5 ways to minimize cyber security threats to your supply chain
Supply chain cyber security is a growing concern for many businesses – unsurprising, given the increasing number of digital breaches that make the news. Recent…
February 11 2021
What's in this article?
What's in this article?
eCommerce is a rapidly growing phenomenon across the globe. Statista projects that eCommerce sales will surpass $740 billion in the US by 2023. But it’s not just the B2C sector experiencing rapid growth. B2B ecommerce sales have also accelerated; Forrester projects that 17% of all eCommerce sales in the US will be B2B by 2023.
As more and more businesses sell online, they are starting to see the impact that eCommerce has on their inventory management operations.
In this post we discuss how eCommerce is affecting inventory management strategies. Learn how to improve inventory management for eCommerce in our previous post.
eCommerce impacts inventory management in many ways. Here are five top challenges experienced by companies:
Let’s take a look at each in more detail.
eCommerce can increase price sensitivity. It’s very easy for online shoppers to conduct extensive product research and use price comparison websites before making a purchase.
While there are strategies to reduce price sensitivity, eCommerce businesses also need to have lean and efficient supply chains to keep their cost of sale to a minimum and sustain competitive prices. This can affect inventory management tactics in a number of ways.
Firstly, you need to have cost-effective inventory management processes in place so forecasting and ordering are as efficient as possible. This may include having automation to speed up manual tasks and reduce human error.
Secondly, you need to order your inventory as economically as possible. This may include weighing up the benefits of ordering in bulk for supplier discounts versus the limitations of larger order sizes, such as increased carrying costs and lower turnover rates.
Finally, inventory is a major area of investment for eCommerce businesses. The more capital you invest in stock sitting in a warehouse, the less you have for investment in other areas of your business. Plus, if the stock doesn’t sell, you risk it becoming obsolete and having to be sold off at discounted rates. Inventory management teams therefore need to balance their goal of fulfilling orders the first time without holding excessive amounts of stock.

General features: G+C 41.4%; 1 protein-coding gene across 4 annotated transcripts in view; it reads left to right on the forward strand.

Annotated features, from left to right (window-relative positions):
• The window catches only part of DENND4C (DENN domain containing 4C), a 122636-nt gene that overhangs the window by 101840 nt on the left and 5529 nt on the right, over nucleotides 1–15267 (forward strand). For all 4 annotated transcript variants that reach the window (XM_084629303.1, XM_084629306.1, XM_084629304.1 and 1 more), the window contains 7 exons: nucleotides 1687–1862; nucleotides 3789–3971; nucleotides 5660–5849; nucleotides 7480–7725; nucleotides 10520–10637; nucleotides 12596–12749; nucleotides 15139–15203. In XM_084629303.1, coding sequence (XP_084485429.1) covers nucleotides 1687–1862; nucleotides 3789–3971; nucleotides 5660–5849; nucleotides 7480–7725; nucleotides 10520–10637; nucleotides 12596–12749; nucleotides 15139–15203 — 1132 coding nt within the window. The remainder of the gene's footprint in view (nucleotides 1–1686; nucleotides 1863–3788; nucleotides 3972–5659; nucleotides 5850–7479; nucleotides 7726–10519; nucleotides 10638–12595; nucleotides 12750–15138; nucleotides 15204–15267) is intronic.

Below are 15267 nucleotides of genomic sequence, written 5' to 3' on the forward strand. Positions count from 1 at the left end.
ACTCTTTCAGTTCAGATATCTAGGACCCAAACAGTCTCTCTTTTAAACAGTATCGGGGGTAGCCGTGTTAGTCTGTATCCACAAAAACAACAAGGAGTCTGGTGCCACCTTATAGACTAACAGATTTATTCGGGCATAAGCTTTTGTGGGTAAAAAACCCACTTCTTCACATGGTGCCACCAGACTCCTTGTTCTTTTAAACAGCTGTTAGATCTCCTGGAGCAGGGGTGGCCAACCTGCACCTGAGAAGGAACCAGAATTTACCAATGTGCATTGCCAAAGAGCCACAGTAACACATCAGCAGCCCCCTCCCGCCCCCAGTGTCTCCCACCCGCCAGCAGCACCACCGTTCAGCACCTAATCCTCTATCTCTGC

Stock availability is the number one factor to success in the highly competitive eCommerce marketplace. eCommerce has driven customers to expect products to be in stock 24/7 and that businesses can deliver within days of the order being placed. When goods are out-of-stock, customers will simply take their order elsewhere.
In the world of inventory management, your service-level metric is the probability of not having a stockout (or the probability of not losing sales). For example a 100% service level means you’ll fulfill 100% of your orders.
Realistically, eCommerce inventory managers should be aiming to achieve a service level of 95% or more. By aiming for a high service level to ensure stock availability, you can avoid most out-of-stock scenarios and subsequently lost sales.
Customer reviews are very closely linked to online buying processes and purchasing behavior. With nearly 95% of shoppers reading online reviews before making a purchase , eCommerce companies are particularly vulnerable to negative feedback. But at the same time online reviews can also be extremely positive for businesses, because they can influence customers to buy at precisely the moment when they’re actively looking to spend money.
eCommerce makes it more important than ever to deliver a great shopping experience and generate positive feedback to boost sales. Effective inventory management is the backbone of your eCommerce supply chain strategy to make this happen.
Many eCommerce businesses sell via more than one channel including physical stores, websites or online marketplaces, such as eBay or Amazon. This makes forecasting and order management much more challenging for inventory management teams.
For starters, they have to track demand for each product across a range of channels and aggregate this to ensure cost-effective reordering from suppliers. They also need to optimize inventory levels at each stock location, whether it’s a store, warehouse or 3PL, to prevent excess stock building up across the supply chain.
As more businesses move into the world of eCommerce, they’re finding they need to digitalize their inventory management processes. Tools such as enterprise resource planning (ERP) systems, inventory optimization software, warehouse management systems (WMS) and eCommerce platforms are all important to provide accurate and transparent data and promote efficiency.
As well as the specific eCommerce challenges we’ve discussed in this post, businesses also have to deal with ‘inventory management basics’. These include accurately forecasting customer demand (which can often be erratic) and managing supply disruption, such as production or logistical delays.
With so many factors to consider, traditional inventory management processes – e.g. using spreadsheets and manual number crunching – are no longer cutting it. Instead inventory managers are turning to software to forecast demand, optimize inventory levels and automate ordering.
Find out how inventory optimization software could help you deal with the impact of eCommerce on your inventory management. For more information on EazyStock email us at firstname.lastname@example.org or call +1 (844) 416-5000.
Want to know more about eCommerce inventory optimization? Download our eGuide on inventory optimization for eCommerce below: